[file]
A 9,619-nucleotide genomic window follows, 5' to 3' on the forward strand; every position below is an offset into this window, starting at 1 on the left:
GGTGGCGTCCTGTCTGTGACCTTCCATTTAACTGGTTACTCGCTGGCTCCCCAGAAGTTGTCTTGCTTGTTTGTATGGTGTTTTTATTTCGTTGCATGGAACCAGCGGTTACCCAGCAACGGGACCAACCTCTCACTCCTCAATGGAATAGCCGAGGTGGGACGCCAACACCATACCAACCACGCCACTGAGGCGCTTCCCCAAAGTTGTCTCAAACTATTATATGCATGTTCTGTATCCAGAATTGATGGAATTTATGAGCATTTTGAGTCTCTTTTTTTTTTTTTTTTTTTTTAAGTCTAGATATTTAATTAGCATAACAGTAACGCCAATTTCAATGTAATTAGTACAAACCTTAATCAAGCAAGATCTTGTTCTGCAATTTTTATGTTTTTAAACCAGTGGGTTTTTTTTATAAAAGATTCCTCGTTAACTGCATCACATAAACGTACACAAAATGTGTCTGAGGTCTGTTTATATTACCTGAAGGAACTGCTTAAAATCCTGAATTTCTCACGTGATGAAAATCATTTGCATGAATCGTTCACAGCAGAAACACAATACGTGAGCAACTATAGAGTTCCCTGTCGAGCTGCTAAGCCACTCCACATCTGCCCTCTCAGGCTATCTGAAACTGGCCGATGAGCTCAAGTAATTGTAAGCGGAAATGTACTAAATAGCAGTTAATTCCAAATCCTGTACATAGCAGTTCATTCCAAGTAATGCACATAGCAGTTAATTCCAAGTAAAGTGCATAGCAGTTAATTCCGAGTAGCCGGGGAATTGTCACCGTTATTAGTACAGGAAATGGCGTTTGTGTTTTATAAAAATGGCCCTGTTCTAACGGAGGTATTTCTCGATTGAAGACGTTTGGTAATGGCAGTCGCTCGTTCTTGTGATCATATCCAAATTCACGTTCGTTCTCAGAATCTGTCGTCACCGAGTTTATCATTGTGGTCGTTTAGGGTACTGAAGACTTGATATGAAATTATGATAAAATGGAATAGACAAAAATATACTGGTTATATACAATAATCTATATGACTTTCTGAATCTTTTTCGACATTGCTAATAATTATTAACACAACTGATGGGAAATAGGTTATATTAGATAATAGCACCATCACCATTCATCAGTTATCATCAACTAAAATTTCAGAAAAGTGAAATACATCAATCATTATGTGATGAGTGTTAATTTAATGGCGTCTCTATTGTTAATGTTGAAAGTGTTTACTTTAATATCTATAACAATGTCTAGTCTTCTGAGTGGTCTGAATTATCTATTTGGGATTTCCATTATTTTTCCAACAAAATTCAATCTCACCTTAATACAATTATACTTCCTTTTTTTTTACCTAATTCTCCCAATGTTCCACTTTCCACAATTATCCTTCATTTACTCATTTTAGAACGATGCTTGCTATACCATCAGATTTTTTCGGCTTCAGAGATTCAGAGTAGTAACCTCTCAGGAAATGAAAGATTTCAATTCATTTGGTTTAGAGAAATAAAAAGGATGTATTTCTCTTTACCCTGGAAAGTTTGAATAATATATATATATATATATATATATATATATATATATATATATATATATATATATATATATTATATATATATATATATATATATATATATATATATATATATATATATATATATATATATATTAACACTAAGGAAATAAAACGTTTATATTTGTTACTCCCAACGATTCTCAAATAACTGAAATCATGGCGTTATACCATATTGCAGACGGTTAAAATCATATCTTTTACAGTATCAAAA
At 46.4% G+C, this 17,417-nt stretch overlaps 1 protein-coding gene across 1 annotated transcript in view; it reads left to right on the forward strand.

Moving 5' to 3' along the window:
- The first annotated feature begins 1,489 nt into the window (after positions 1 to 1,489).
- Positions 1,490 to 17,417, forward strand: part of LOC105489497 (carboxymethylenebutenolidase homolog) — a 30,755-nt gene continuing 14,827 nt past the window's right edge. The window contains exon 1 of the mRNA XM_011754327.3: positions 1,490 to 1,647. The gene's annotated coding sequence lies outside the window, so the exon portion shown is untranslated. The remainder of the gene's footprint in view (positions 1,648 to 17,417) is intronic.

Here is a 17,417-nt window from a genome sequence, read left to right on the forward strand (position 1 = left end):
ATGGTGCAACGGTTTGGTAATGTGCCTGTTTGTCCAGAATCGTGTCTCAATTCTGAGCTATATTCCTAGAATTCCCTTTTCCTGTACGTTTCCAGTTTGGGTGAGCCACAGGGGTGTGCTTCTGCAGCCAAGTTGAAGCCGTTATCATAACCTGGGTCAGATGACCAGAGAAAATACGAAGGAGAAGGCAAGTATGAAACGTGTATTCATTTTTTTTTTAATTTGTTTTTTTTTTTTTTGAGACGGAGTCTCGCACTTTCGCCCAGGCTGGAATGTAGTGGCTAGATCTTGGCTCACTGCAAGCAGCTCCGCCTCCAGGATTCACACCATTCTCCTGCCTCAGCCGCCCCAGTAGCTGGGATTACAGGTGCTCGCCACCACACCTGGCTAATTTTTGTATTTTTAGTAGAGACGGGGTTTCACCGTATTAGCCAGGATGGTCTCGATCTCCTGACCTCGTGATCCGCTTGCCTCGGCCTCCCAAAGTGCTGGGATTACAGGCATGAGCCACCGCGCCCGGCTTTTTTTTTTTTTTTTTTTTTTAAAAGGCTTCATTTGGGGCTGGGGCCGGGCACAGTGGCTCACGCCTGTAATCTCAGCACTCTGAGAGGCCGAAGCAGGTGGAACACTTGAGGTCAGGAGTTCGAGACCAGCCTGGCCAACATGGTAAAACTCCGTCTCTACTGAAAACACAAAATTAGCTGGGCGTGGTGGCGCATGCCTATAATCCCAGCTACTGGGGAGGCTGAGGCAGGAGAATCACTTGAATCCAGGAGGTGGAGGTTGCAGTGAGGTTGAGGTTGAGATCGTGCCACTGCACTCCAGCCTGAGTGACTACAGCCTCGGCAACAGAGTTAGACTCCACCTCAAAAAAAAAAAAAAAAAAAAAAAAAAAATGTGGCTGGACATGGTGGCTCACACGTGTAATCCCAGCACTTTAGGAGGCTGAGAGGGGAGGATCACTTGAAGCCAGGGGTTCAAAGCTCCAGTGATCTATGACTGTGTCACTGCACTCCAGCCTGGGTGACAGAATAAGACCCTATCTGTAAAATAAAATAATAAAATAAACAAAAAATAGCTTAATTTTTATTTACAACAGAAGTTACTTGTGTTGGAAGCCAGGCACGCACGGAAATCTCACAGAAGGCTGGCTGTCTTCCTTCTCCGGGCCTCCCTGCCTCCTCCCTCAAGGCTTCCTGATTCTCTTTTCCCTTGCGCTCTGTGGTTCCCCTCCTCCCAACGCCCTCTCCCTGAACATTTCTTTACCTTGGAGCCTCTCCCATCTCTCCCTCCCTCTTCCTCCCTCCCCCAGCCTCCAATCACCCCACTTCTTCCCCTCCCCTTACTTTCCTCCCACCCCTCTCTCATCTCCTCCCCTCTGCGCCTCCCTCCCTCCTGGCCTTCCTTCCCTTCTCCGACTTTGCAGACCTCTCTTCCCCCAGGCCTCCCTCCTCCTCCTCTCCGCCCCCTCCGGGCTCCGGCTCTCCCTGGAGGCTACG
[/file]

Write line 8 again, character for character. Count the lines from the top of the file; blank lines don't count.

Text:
ATGGTGCAACGGTTTGGTAATGTGCCTGTTTGTCCAGAATCGTGTCTCAATTCTGAGCTATATTCCTAGAATTCCCTTTTCCTGTACGTTTCCAGTTTGGGTGAGCCACAGGGGTGTGCTTCTGCAGCCAAGTTGAAGCCGTTATCATAACCTGGGTCAGATGACCAGAGAAAATACGAAGGAGAAGGCAAGTATGAAACGTGTATTCATTTTTTTTTTAATTTGTTTTTTTTTTTTTTGAGACGGAGTCTCGCACTTTCGCCCAGGCTGGAATGTAGTGGCTAGATCTTGGCTCACTGCAAGCAGCTCCGCCTCCAGGATTCACACCATTCTCCTGCCTCAGCCGCCCCAGTAGCTGGGATTACAGGTGCTCGCCACCACACCTGGCTAATTTTTGTATTTTTAGTAGAGACGGGGTTTCACCGTATTAGCCAGGATGGTCTCGATCTCCTGACCTCGTGATCCGCTTGCCTCGGCCTCCCAAAGTGCTGGGATTACAGGCATGAGCCACCGCGCCCGGCTTTTTTTTTTTTTTTTTTTTTTAAAAGGCTTCATTTGGGGCTGGGGCCGGGCACAGTGGCTCACGCCTGTAATCTCAGCACTCTGAGAGGCCGAAGCAGGTGGAACACTTGAGGTCAGGAGTTCGAGACCAGCCTGGCCAACATGGTAAAACTCCGTCTCTACTGAAAACACAAAATTAGCTGGGCGTGGTGGCGCATGCCTATAATCCCAGCTACTGGGGAGGCTGAGGCAGGAGAATCACTTGAATCCAGGAGGTGGAGGTTGCAGTGAGGTTGAGGTTGAGATCGTGCCACTGCACTCCAGCCTGAGTGACTACAGCCTCGGCAACAGAGTTAGACTCCACCTCAAAAAAAAAAAAAAAAAAAAAAAAAAAATGTGGCTGGACATGGTGGCTCACACGTGTAATCCCAGCACTTTAGGAGGCTGAGAGGGGAGGATCACTTGAAGCCAGGGGTTCAAAGCTCCAGTGATCTATGACTGTGTCACTGCACTCCAGCCTGGGTGACAGAATAAGACCCTATCTGTAAAATAAAATAATAAAATAAACAAAAAATAGCTTAATTTTTATTTACAACAGAAGTTACTTGTGTTGGAAGCCAGGCACGCACGGAAATCTCACAGAAGGCTGGCTGTCTTCCTTCTCCGGGCCTCCCTGCCTCCTCCCTCAAGGCTTCCTGATTCTCTTTTCCCTTGCGCTCTGTGGTTCCCCTCCTCCCAACGCCCTCTCCCTGAACATTTCTTTACCTTGGAGCCTCTCCCATCTCTCCCTCCCTCTTCCTCCCTCCCCCAGCCTCCAATCACCCCACTTCTTCCCCTCCCCTTACTTTCCTCCCACCCCTCTCTCATCTCCTCCCCTCTGCGCCTCCCTCCCTCCTGGCCTTCCTTCCCTTCTCCGACTTTGCAGACCTCTCTTCCCCCAGGCCTCCCTCCTCCTCCTCTCCGCCCCCTCCGGGCTCCGGCTCTCCCTGGAGGCTACG